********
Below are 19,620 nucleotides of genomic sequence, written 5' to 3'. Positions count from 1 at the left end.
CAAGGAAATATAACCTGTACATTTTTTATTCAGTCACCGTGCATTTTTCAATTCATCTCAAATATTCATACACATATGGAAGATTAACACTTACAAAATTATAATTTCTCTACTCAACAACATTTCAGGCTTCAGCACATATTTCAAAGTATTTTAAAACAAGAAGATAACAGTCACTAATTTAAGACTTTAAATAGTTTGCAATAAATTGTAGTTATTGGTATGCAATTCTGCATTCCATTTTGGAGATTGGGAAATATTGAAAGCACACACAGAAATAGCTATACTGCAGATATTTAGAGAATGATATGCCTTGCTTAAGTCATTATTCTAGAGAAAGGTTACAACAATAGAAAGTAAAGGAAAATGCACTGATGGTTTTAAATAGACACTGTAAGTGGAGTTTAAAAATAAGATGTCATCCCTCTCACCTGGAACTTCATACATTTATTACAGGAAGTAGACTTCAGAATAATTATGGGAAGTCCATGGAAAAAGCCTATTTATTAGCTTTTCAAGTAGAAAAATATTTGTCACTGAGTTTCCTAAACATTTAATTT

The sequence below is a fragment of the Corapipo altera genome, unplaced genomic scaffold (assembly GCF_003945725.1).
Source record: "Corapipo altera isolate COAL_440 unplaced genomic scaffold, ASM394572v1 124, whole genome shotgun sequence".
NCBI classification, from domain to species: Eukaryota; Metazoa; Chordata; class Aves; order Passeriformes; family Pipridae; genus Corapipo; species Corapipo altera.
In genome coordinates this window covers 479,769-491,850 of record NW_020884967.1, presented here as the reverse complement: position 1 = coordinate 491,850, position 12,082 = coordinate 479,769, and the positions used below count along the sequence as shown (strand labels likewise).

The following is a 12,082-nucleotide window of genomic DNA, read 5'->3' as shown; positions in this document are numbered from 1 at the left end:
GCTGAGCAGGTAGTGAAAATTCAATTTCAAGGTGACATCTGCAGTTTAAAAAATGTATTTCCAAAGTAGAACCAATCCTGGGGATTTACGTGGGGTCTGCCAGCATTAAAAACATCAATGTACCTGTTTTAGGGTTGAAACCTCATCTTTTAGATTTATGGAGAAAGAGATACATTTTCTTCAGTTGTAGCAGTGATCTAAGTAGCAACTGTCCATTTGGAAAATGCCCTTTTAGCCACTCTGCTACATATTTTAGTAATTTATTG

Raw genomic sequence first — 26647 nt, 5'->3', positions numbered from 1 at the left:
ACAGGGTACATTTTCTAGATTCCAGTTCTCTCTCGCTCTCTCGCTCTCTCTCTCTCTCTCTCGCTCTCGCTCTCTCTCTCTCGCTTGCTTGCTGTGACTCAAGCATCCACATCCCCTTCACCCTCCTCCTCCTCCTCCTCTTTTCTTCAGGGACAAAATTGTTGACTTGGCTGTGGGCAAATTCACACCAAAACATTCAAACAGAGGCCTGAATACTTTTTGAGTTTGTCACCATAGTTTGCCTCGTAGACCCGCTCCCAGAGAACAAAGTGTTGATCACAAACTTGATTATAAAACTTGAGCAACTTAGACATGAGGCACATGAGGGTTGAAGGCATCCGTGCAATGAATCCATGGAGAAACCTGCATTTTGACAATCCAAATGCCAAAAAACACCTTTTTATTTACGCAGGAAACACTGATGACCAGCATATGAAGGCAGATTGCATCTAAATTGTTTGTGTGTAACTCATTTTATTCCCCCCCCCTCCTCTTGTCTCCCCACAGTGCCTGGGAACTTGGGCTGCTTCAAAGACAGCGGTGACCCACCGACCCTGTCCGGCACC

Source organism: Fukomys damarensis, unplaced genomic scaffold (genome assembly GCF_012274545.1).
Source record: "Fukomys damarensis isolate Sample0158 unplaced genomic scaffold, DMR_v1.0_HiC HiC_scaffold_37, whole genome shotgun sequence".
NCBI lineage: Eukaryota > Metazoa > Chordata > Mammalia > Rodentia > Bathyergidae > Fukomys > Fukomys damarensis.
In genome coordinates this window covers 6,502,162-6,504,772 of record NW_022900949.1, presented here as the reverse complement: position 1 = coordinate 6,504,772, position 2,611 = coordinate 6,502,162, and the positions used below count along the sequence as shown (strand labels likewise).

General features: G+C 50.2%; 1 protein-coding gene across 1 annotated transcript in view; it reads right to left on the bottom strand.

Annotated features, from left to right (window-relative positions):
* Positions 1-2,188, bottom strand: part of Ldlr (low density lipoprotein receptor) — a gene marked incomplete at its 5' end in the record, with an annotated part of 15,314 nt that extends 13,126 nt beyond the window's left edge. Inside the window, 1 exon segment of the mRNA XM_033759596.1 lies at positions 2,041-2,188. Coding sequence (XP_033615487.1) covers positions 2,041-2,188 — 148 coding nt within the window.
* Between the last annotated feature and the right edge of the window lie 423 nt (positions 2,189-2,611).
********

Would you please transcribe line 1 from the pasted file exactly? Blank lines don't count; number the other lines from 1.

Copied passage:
Below are 19,620 nucleotides of genomic sequence, written 5' to 3'. Positions count from 1 at the left end.